In July, just four months after the show opened to rave reviews, producers closed the hit Broadway musical, “Shuffle Along, Or The Making of the Musical Sensation of 1921 and All That Followed.” “Shuffle Along,” with 10 Tony nominations this year, had the makings of a long-running bonanza, but producers decided that when its acclaimed star, multiple past Tony Award winner (six!) Audra McDonald, had to leave the cast due to a surprising pregnancy (the actress was 45), it was too risky to continue. As soon as a replacement was named, ticket sales plummeted.
The show, which was capitalized for up to $12 million, had purchased a $14 million insurance policy from Lloyd’s of London to cover any damages arising if McDonald “was unable to perform because of an accident or illness.” Now producers are asking Lloyd’s to pay up, covering losses created by the pre-mature closing of the musical and by the effects on the production occasioned by other health issues related to McDonald’s pregnancy while she was still performing. “Since the beginning of previews of the Show, Ms. McDonald was unable to appear in numerous performances of the Show due to circumstances related to illness, a knee injury, and her pregnancy,” a lawsuit says. Her role was a strenuous one, requiring, among other things, a lot of tap-dancing.
Why the lawsuit, you ask? Lloyd’s says that the policy’s terms haven’t been met, arguing that the actress’s pregnancy and the associated medical conditions were neither due to an ‘accident’ nor an ‘illness’ under the policies.” The show’s position, as articulated by a lawyer representing the show, is that”‘Shuffle Along’ bought an insurance policy to cover it in the event that Ms. McDonald was unable to perform, and she was unable to perform.”
I love this story! It has everything—cold-eyed insurance executives, a perhaps manipulative diva, the sanctity of pregnancy, buck-passing, Hail Marys, feminist taboos, and Broadway!
According to the lawsuit, Audra McDonald was contractually committed to perform 52 weeks in the show’s cast. About four days before opening night, she informed the producers that she was pregnant. The lawsuit says that “given her age and medical history, the news of her viable pregnancy came as a surprise to her and, consequently, to “Shuffle Along.” So we begin with the question of what constitutes an “accidental” pregnancy. I assume we can all agree that the “illness’ provision doesn’t apply. Having children at advanced ages is something of a rich celebrity fad these days, and most of the time, it is certainly not an accident, since getting pregnant at that age usually requires a special effort.
Did McDonald get pregnant and withhold the information from producers until it was too late to replace her? That would be the rebuttable presumption, if I were judging the case. The timing is very suspicious. If she got pregnant intentionally after signing her performance contract, knowing she was trying to have a baby, then she deliberately misled her producers to have her baby and the marquee too.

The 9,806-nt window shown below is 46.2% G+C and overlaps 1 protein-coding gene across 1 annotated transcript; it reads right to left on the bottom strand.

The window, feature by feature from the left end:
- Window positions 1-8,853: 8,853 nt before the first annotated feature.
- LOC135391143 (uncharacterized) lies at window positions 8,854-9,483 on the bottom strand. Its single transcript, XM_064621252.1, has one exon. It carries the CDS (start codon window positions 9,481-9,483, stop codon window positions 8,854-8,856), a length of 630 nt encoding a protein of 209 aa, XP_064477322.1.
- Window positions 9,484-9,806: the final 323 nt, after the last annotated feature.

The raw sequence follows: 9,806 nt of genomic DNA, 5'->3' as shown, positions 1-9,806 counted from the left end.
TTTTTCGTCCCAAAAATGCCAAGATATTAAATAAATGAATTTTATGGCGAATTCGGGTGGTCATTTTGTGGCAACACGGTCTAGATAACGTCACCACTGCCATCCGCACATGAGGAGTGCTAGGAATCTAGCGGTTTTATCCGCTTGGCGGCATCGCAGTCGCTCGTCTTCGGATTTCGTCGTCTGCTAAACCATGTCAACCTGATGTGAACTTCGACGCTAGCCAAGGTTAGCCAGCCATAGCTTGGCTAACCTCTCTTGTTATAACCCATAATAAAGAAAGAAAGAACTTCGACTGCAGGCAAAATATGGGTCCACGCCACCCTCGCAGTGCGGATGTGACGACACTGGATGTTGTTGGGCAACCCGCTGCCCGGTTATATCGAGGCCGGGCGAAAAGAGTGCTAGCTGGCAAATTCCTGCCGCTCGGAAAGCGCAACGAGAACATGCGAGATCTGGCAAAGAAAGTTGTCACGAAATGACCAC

I assume that asking an actress if she’s pregnant, trying to get pregnant or likely to do so during the run of the show is prohibited during employment negotiations; nevertheless, it is still unethical for a non-fungible, essential employee to intentionally incapacitate herself from delivering on contractual obligations. If her pregnancy wasn’t an accident, in other words, McDonald placed a Broadway show, a large investment, and many jobs and careers in jeopardy for her own ends.
I also assume that the producers have a duty to mitigate damages. Once they knew McDonald was pregnant, they had to know a reckoning was coming. Especially with a 45 year old expectant mother, an early order from doctors to stop tap-dancing was, or should have been, entirely predictable. Why didn’t they just delay the show’s opening and replace her immediately? Were they afraid of feminists attacking their decision as part of “war on women”? Is the lawsuit just a desperate attempt to avoid the consequences of either their star’s double-cross or their own bad gamble? Did they say at some point, “Okay, let’s see if we can get the show established while Audra can still tap, and if it looks like audiences won’t buy tickets without her, we can always make Lloyd’s pay for it.”
This could be attempted insurance fraud. Is there a legal presumption that a pregnancy is volitional? How about a logical presumption? Does the presumption reverse if a 45-year-old woman is the mother? Does privacy figure in this at all? Are the producers counting on Lloyd’s being squeamish about trying to prove in court that Audra had tried to get pregnant? I think that the show has the burden of showing that the terms of the policy were met, which means finding convincing evidence that the pregnancy was an accident. Good luck with that, although Audra has every motivation to help them, because if it wasn’t an accident, she intentionally harmed the production.
The producers could sue her next. Would they dare to sue a popular female performer for getting pregnant, though?
I can’t wait to see what happens. Based on what we know, however, Lloyd’s is on the right legal and ethical side.
Pointer and Facts: New York Times